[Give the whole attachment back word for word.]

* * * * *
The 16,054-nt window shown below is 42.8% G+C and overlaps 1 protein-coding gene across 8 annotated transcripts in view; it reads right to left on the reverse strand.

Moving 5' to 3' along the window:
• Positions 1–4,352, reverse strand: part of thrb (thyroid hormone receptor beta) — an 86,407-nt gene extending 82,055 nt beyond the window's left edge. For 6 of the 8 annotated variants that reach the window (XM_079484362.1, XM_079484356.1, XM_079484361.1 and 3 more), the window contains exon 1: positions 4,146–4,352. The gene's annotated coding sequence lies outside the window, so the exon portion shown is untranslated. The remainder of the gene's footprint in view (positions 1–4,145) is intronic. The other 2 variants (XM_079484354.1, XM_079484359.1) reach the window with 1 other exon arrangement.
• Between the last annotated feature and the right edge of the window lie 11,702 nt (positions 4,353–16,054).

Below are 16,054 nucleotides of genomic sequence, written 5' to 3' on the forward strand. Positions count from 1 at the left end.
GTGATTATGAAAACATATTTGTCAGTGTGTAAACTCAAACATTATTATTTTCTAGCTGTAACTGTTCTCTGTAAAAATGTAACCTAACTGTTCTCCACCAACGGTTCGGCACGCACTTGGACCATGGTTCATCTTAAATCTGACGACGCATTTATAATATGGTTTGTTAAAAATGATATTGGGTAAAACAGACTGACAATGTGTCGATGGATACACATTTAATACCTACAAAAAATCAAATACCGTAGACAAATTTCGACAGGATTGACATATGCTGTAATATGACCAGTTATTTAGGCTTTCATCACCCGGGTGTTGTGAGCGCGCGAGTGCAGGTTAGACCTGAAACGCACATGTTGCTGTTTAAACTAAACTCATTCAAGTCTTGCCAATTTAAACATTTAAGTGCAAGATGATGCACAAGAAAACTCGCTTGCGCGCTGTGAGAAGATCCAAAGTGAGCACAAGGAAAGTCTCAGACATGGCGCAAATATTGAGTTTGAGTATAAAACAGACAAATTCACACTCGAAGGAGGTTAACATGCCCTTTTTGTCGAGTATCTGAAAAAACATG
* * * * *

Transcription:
The 16,054-nt window shown below is 42.8% G+C and overlaps 1 protein-coding gene across 8 annotated transcripts in view; it reads right to left on the reverse strand.

Moving 5' to 3' along the window:
• Positions 1–4,352, reverse strand: part of thrb (thyroid hormone receptor beta) — an 86,407-nt gene extending 82,055 nt beyond the window's left edge. For 6 of the 8 annotated variants that reach the window (XM_079484362.1, XM_079484356.1, XM_079484361.1 and 3 more), the window contains exon 1: positions 4,146–4,352. The gene's annotated coding sequence lies outside the window, so the exon portion shown is untranslated. The remainder of the gene's footprint in view (positions 1–4,145) is intronic. The other 2 variants (XM_079484354.1, XM_079484359.1) reach the window with 1 other exon arrangement.
• Between the last annotated feature and the right edge of the window lie 11,702 nt (positions 4,353–16,054).

Below are 16,054 nucleotides of genomic sequence, written 5' to 3' on the forward strand. Positions count from 1 at the left end.
GTGATTATGAAAACATATTTGTCAGTGTGTAAACTCAAACATTATTATTTTCTAGCTGTAACTGTTCTCTGTAAAAATGTAACCTAACTGTTCTCCACCAACGGTTCGGCACGCACTTGGACCATGGTTCATCTTAAATCTGACGACGCATTTATAATATGGTTTGTTAAAAATGATATTGGGTAAAACAGACTGACAATGTGTCGATGGATACACATTTAATACCTACAAAAAATCAAATACCGTAGACAAATTTCGACAGGATTGACATATGCTGTAATATGACCAGTTATTTAGGCTTTCATCACCCGGGTGTTGTGAGCGCGCGAGTGCAGGTTAGACCTGAAACGCACATGTTGCTGTTTAAACTAAACTCATTCAAGTCTTGCCAATTTAAACATTTAAGTGCAAGATGATGCACAAGAAAACTCGCTTGCGCGCTGTGAGAAGATCCAAAGTGAGCACAAGGAAAGTCTCAGACATGGCGCAAATATTGAGTTTGAGTATAAAACAGACAAATTCACACTCGAAGGAGGTTAACATGCCCTTTTTGTCGAGTATCTGAAAAAACATG